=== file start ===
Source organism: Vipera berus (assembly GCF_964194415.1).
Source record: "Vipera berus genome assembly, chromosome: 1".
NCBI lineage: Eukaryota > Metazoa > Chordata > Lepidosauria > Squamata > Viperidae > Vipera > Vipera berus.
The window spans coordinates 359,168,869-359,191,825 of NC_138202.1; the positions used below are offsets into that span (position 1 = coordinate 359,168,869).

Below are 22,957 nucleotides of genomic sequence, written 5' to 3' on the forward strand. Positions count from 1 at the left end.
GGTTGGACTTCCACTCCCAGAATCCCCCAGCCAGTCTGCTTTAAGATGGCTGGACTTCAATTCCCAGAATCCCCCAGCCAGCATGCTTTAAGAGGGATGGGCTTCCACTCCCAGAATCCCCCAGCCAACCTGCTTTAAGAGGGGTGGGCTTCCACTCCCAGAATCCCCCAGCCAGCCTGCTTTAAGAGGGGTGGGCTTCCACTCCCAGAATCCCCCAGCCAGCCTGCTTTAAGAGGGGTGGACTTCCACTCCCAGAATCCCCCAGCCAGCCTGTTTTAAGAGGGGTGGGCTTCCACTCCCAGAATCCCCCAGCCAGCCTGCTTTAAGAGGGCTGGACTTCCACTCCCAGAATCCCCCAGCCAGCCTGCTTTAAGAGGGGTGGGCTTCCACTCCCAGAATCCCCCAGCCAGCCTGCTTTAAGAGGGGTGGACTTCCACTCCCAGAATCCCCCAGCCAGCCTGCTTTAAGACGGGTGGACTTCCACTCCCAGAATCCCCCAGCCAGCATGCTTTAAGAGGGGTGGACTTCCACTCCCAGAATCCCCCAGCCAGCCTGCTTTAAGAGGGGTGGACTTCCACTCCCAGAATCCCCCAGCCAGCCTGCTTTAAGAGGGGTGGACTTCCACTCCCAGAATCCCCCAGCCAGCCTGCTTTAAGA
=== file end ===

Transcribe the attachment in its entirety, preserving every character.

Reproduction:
Source organism: Vipera berus (assembly GCF_964194415.1).
Source record: "Vipera berus genome assembly, chromosome: 1".
NCBI lineage: Eukaryota > Metazoa > Chordata > Lepidosauria > Squamata > Viperidae > Vipera > Vipera berus.
The window spans coordinates 359,168,869-359,191,825 of NC_138202.1; the positions used below are offsets into that span (position 1 = coordinate 359,168,869).

Below are 22,957 nucleotides of genomic sequence, written 5' to 3' on the forward strand. Positions count from 1 at the left end.
GGTTGGACTTCCACTCCCAGAATCCCCCAGCCAGTCTGCTTTAAGATGGCTGGACTTCAATTCCCAGAATCCCCCAGCCAGCATGCTTTAAGAGGGATGGGCTTCCACTCCCAGAATCCCCCAGCCAACCTGCTTTAAGAGGGGTGGGCTTCCACTCCCAGAATCCCCCAGCCAGCCTGCTTTAAGAGGGGTGGGCTTCCACTCCCAGAATCCCCCAGCCAGCCTGCTTTAAGAGGGGTGGACTTCCACTCCCAGAATCCCCCAGCCAGCCTGTTTTAAGAGGGGTGGGCTTCCACTCCCAGAATCCCCCAGCCAGCCTGCTTTAAGAGGGCTGGACTTCCACTCCCAGAATCCCCCAGCCAGCCTGCTTTAAGAGGGGTGGGCTTCCACTCCCAGAATCCCCCAGCCAGCCTGCTTTAAGAGGGGTGGACTTCCACTCCCAGAATCCCCCAGCCAGCCTGCTTTAAGACGGGTGGACTTCCACTCCCAGAATCCCCCAGCCAGCATGCTTTAAGAGGGGTGGACTTCCACTCCCAGAATCCCCCAGCCAGCCTGCTTTAAGAGGGGTGGACTTCCACTCCCAGAATCCCCCAGCCAGCCTGCTTTAAGAGGGGTGGACTTCCACTCCCAGAATCCCCCAGCCAGCCTGCTTTAAGA